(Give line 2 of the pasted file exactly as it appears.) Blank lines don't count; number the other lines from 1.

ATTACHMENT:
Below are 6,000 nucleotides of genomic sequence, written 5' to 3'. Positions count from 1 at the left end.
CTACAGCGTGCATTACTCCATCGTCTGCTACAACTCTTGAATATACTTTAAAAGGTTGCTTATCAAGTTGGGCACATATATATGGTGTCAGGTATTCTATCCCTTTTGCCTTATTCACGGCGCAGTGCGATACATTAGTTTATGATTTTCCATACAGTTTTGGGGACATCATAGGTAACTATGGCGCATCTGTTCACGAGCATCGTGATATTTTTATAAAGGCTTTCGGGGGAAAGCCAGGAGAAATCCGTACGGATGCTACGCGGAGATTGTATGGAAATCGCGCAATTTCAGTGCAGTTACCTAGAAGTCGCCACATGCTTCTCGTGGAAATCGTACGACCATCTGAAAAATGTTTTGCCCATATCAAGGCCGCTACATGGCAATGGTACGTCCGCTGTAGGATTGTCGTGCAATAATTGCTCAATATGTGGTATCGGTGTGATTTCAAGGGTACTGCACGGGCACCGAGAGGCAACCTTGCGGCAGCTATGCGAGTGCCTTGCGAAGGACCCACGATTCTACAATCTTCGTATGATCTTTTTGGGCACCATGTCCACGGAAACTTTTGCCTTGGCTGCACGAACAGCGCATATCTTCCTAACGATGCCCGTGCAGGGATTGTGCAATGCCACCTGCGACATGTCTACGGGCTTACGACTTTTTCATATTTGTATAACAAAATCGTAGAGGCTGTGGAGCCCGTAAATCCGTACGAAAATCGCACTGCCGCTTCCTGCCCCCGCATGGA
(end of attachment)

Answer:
CTACAGCGTGCATTACTCCATCGTCTGCTACAACTCTTGAATATACTTTAAAAGGTTGCTTATCAAGTTGGGCACATATATATGGTGTCAGGTATTCTATCCCTTTTGCCTTATTCACGGCGCAGTGCGATACATTAGTTTATGATTTTCCATACAGTTTTGGGGACATCATAGGTAACTATGGCGCATCTGTTCACGAGCATCGTGATATTTTTATAAAGGCTTTCGGGGGAAAGCCAGGAGAAATCCGTACGGATGCTACGCGGAGATTGTATGGAAATCGCGCAATTTCAGTGCAGTTACCTAGAAGTCGCCACATGCTTCTCGTGGAAATCGTACGACCATCTGAAAAATGTTTTGCCCATATCAAGGCCGCTACATGGCAATGGTACGTCCGCTGTAGGATTGTCGTGCAATAATTGCTCAATATGTGGTATCGGTGTGATTTCAAGGGTACTGCACGGGCACCGAGAGGCAACCTTGCGGCAGCTATGCGAGTGCCTTGCGAAGGACCCACGATTCTACAATCTTCGTATGATCTTTTTGGGCACCATGTCCACGGAAACTTTTGCCTTGGCTGCACGAACAGCGCATATCTTCCTAACGATGCCCGTGCAGGGATTGTGCAATGCCACCTGCGACATGTCTACGGGCTTACGACTTTTTCATATTTGTATAACAAAATCGTAGAGGCTGTGGAGCCCGTAAATCCGTACGAAAATCGCACTGCCGCTTCCTGCCCCCGCATGGA